Approximately 10 to 20% of babies suffer from colic every year. Some experts believe that it is closer to 1 out of 4 infants that will experience colicky symptoms. As a parent, it’s heartbreaking to feel helpless when your baby won’t stop crying. Don’t fear, we’re here to offer you tips to reduce your infant’s symptoms and signs of colic.
What exactly is Colic?
Colic is defined as uncontrollable crying that lasts for more than three hours a day, more than three days a week, and for more than three weeks. Although pediatricians do not know exactly what causes colic, most believe it is associated with digestion issues. Most children who suffer from colic will develop colic during the first six weeks of life. Here are some common signs of colic:
- Burping often or passing a lot of gas. This is likely because of swallowing air while crying. It doesn’t cause colic.
- Having a bright red, flushed face
- Having a tight belly
- Curling up their legs toward their belly when crying
- Clenching their fists when crying
Even though colic is defined by uncontrollable and unsoothable crying, there are ways that you can reduce symptoms and signs of colic.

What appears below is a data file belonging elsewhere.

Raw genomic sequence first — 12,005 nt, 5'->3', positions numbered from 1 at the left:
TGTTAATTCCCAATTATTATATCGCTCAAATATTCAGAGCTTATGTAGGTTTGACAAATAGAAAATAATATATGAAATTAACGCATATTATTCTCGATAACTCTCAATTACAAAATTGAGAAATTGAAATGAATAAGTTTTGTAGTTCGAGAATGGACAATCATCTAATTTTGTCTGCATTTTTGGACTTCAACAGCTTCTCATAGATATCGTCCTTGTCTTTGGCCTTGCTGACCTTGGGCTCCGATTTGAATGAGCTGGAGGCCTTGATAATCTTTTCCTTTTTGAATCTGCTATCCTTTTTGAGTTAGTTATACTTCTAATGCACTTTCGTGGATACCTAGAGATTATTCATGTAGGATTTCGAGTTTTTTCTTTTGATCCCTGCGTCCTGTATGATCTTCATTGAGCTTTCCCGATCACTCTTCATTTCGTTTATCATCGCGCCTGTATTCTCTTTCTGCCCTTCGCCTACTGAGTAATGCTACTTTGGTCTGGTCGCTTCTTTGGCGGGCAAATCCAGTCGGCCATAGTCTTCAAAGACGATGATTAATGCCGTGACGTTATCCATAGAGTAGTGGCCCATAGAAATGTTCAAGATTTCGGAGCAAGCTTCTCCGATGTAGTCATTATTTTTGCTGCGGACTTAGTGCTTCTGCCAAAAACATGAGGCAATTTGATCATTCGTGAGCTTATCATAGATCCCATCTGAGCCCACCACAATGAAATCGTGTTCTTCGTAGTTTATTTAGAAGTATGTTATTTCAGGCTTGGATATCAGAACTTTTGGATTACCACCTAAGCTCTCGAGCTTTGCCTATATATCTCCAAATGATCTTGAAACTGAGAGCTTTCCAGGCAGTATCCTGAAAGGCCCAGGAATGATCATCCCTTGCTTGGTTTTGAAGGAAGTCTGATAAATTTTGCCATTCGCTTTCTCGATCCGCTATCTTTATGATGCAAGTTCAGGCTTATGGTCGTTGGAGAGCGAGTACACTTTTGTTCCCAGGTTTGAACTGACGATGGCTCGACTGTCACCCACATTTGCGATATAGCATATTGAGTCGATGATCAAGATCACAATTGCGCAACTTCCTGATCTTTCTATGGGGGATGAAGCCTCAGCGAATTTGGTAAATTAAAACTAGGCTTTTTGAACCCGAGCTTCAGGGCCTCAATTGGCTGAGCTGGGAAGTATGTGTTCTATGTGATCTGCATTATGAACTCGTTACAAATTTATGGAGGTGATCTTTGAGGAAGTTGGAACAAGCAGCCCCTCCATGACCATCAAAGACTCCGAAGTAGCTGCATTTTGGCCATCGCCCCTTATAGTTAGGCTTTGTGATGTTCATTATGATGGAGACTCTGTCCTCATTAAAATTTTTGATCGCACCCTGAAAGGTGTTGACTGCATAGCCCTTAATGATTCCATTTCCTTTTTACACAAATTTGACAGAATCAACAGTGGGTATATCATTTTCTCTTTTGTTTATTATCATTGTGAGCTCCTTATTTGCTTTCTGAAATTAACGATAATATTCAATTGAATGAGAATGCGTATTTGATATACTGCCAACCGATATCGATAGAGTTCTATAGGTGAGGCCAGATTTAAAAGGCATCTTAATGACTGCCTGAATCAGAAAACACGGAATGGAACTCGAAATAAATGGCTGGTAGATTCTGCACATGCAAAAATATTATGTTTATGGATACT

Small Feeds Closer Together
As soon as a baby starts to cry, it’s natural that you want to offer them a bottle or breast to soothe them. However, a colicky baby might not respond to this. Since digestive issues can cause symptoms to worsen, it is best to offer your child small amounts of food more often so that they can have time to digest what they have consumed before eating more. In addition to feeding them more often during the day, ensure that you hold your infant upright for at least 15 minutes after each feed.
Eliminate Dairy and Other Allergens
An intolerance to dairy and other allergens has been found to cause colicky symptoms and other digestive issues in children. If you are breastfeeding, try eliminating common allergens from your diet for a time. The top 8 allergens for infants are dairy, soy, gluten, peanuts, tree nuts, shellfish, eggs, and fish. If you are formula feeding, your pediatrician may recommend that you use a dairy-free or soy-based formula. Always speak with your pediatrician before you change your child’s formula.
Sometimes a simple change of location or position can help settle your crying infant. For example, you can try going outside or simply walking into another room. Go for a car ride or put them in the stroller and go for a walk around the block. When you move to a new location, try to find a place with low light and minimal stimulation. Putting on a travel sound machine, soothing music, or a fan can also help soothe your infant.